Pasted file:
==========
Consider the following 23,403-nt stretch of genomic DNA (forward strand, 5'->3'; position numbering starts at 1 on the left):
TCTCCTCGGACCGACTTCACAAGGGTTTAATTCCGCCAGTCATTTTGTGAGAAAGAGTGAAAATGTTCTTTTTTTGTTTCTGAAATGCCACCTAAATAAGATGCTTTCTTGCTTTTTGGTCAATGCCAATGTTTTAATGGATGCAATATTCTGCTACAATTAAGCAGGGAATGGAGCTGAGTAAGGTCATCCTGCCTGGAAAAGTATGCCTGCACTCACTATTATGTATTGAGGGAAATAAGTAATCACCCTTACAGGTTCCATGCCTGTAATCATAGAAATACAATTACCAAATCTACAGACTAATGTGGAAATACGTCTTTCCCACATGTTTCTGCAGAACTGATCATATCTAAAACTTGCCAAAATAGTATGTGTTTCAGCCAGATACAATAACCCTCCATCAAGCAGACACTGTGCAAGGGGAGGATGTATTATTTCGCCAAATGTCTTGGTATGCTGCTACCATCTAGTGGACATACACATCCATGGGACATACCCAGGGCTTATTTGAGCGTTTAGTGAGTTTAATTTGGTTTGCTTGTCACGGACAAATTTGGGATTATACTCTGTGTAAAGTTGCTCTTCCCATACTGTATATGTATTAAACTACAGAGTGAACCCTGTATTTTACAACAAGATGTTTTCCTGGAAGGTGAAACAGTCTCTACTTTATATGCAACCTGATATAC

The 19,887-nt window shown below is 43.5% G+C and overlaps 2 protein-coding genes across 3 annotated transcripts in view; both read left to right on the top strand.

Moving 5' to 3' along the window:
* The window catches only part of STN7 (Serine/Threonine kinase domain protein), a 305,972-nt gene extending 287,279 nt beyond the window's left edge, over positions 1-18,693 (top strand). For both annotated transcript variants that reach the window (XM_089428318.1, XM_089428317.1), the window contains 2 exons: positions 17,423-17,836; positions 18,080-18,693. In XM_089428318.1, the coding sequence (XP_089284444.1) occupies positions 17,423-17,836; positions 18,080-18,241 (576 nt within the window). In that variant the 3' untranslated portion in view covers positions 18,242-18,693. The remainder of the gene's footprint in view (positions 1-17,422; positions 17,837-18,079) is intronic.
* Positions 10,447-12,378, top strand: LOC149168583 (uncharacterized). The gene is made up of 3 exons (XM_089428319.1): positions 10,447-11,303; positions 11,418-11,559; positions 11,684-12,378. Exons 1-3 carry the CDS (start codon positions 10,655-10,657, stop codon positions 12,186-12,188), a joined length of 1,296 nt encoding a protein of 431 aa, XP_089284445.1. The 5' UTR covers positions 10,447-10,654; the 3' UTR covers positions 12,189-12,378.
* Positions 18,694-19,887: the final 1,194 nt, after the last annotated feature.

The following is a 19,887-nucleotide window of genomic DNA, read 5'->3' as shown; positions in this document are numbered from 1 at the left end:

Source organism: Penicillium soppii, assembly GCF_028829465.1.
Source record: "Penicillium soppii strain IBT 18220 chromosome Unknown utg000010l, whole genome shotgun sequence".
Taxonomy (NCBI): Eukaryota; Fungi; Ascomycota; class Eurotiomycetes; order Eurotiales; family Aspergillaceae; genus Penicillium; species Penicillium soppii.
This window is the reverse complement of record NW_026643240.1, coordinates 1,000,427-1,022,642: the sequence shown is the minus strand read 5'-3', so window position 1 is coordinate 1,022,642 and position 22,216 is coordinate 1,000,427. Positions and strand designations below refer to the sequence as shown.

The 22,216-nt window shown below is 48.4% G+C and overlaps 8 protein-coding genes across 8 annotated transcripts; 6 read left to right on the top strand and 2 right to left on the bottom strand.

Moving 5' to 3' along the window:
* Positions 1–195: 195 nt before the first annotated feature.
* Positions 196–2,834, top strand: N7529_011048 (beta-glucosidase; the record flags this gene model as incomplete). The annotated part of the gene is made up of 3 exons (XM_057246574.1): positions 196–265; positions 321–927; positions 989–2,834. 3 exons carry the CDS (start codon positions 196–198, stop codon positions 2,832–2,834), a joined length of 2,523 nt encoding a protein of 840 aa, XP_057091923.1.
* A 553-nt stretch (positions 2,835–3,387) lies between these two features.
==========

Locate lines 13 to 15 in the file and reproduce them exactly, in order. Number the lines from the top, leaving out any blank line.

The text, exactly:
The 22,216-nt window shown below is 48.4% G+C and overlaps 8 protein-coding genes across 8 annotated transcripts; 6 read left to right on the top strand and 2 right to left on the bottom strand.

Moving 5' to 3' along the window:
* Positions 1–195: 195 nt before the first annotated feature.